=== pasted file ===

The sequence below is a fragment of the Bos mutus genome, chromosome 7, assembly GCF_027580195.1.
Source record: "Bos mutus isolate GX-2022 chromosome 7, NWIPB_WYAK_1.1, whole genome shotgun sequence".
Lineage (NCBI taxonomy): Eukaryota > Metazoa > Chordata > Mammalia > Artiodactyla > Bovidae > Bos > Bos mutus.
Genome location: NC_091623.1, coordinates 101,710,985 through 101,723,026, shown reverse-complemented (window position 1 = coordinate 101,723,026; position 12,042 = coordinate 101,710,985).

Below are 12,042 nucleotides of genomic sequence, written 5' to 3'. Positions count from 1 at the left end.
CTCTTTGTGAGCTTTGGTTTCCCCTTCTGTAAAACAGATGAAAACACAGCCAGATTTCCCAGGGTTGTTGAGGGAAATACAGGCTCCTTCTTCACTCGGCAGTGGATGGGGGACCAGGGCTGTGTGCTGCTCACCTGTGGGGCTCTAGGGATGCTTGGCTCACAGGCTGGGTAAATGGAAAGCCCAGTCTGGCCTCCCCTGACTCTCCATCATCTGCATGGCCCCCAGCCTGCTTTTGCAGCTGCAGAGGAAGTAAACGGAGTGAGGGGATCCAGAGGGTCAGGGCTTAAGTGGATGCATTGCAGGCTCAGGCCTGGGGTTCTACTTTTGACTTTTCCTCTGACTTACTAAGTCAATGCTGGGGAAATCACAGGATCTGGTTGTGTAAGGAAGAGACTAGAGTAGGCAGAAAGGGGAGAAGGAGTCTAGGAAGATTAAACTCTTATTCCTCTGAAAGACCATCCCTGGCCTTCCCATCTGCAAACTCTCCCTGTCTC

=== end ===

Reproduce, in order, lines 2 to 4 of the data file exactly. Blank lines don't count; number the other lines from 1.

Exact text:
Source record: "Bos mutus isolate GX-2022 chromosome 7, NWIPB_WYAK_1.1, whole genome shotgun sequence".
Lineage (NCBI taxonomy): Eukaryota > Metazoa > Chordata > Mammalia > Artiodactyla > Bovidae > Bos > Bos mutus.
Genome location: NC_091623.1, coordinates 101,710,985 through 101,723,026, shown reverse-complemented (window position 1 = coordinate 101,723,026; position 12,042 = coordinate 101,710,985).